The Way of Love: Part I

The Way of Love: Part I

Note: All of the quotes in the post (except Bible verses) are from The Erotic Phenomenon by Jean-Luc Marion.

There are so many questions we can ask of ourselves and the world, and so many tasks to take up. There are so many projects on which to embark and so many paths to pursue. Yet, to all of them we can ask, in the end, “What’s the use?”

Here I am – great; I exist. But how do I know that it’s good that I exist? How can I be absolutely certain of that? How can I be certain that my being matters at all? In fact, the anonymity of life and endless grind of history witness against me. What’s the use?

“Vanity of vanities. All is vanity. What does man gain by all the toil, at which he toils under the sun?” (Ecc. 1:2).

How can I be shielded from this vanity [uselessness]? Why do I care that I exist? Is everything useless? Can I be sheltered from purposelessness and meaninglessness? How can I show myself that I am? Or am I, in the end, on my own to run on a hamster’s wheel with no way out?

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To have never confronted even the possibility of these questions is to skim the surface of life – it is like not admitting to yourself that you are living. Read Ecclesiastes (these kinds of existential crises smacking us in the face are biblical and meaningful).

What’s more is that there is really no certainty (no proof) in any answer one can give to these questions. Any attempted certainty can be just as quickly met with an, “Are you sure?” that immediately makes certainty weak. And the best we can do is to try to shut out the persistent slither of “Are you sure?” and distract ourselves from hearing it.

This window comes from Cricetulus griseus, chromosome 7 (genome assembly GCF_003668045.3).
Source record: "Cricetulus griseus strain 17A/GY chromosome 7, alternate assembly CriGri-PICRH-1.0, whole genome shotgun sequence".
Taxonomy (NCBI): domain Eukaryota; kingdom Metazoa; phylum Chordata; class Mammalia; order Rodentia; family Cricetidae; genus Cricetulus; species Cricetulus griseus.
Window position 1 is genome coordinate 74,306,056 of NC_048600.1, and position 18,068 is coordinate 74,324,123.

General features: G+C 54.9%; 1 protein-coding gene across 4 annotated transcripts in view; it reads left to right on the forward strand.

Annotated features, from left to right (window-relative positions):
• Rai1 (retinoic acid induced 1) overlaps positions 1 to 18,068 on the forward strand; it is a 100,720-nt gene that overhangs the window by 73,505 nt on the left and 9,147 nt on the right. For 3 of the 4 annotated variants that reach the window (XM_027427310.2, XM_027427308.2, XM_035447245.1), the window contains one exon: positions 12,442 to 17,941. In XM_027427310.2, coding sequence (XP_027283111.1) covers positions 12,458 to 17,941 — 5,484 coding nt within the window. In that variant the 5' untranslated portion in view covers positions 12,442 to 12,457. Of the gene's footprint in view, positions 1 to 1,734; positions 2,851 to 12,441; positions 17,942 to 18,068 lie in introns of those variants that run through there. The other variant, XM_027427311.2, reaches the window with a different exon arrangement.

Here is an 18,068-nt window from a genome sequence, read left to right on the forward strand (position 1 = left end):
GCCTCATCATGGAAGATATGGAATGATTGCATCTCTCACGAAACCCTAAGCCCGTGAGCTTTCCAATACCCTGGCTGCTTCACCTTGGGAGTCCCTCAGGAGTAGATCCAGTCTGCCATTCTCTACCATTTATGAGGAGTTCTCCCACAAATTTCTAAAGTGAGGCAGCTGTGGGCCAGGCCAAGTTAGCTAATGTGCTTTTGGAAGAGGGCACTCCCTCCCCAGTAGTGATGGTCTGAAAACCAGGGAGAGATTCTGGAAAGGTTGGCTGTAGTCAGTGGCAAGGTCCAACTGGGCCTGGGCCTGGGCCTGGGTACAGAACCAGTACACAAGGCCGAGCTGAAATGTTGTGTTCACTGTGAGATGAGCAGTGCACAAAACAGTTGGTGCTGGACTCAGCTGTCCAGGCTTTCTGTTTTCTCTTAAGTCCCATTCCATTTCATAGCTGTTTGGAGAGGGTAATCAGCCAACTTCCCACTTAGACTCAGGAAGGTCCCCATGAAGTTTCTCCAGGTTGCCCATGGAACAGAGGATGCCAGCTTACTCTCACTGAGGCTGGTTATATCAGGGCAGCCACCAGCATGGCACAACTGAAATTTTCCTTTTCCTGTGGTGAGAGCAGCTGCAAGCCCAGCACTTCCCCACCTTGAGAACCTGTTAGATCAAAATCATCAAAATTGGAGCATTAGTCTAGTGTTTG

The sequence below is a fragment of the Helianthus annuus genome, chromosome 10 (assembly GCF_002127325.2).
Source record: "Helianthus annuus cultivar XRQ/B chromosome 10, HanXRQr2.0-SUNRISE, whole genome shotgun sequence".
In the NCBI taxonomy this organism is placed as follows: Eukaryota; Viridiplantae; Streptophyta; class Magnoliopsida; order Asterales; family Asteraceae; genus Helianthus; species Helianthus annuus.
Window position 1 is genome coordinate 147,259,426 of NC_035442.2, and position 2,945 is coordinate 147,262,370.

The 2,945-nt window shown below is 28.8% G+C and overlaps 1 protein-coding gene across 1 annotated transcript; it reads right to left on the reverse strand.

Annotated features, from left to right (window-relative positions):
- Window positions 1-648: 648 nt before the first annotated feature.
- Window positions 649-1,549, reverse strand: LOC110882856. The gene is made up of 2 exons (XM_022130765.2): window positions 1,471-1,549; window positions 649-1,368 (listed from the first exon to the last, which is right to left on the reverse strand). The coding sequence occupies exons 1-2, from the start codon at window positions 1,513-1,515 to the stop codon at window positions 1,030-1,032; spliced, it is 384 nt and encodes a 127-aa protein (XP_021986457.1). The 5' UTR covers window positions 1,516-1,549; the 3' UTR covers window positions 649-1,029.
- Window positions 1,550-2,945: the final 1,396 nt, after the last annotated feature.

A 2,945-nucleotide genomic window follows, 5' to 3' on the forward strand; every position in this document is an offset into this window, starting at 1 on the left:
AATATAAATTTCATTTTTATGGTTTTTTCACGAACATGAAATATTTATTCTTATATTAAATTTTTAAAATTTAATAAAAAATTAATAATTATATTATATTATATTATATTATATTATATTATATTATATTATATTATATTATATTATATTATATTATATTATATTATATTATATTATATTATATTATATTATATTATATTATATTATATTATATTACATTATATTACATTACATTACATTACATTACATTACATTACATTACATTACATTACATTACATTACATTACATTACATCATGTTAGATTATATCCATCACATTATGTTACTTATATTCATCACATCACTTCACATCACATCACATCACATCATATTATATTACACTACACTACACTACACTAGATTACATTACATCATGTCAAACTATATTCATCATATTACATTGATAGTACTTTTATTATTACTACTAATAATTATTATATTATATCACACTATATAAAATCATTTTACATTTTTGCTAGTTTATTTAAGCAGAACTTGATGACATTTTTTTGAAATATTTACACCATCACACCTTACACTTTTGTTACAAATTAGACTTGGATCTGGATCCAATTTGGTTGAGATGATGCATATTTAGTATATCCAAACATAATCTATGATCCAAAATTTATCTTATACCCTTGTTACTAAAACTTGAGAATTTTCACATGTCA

Certainty of these kinds of things is not possible in this life – it is our own fabrication, it is a game we play when we lack what we most need. But, shockingly, this is good news, because certainty is wholly inadequate. Certainty just sends me back to myself. Only I can concoct my own certainty; but if it comes from me, then what good is it?

To produce my certainty myself does not reassure me at all, but rather maddens me in front of vanity in person. What is the good of my certainty, if it still depends on me, if I only am through myself? (19)

Thus, certainty reveals its failure in the very instance of its success. You see, in the end what we most need is something much different (something much more real) than indifferent, banal, deadened certainty.

But how can I live with “all” being “vanity”? How can I make sense to myself? Should I give up on reassuring myself against the ruthlessness of this question, “What’s the use?”

In my case, assurance demands much more than an existence that is certain, or indeed, than a certainty in general. It asks that I might consider myself, in this existence, as freed from vanity, released from the suspicion of inanity, indemnified against the question, “What’s the use?” (20)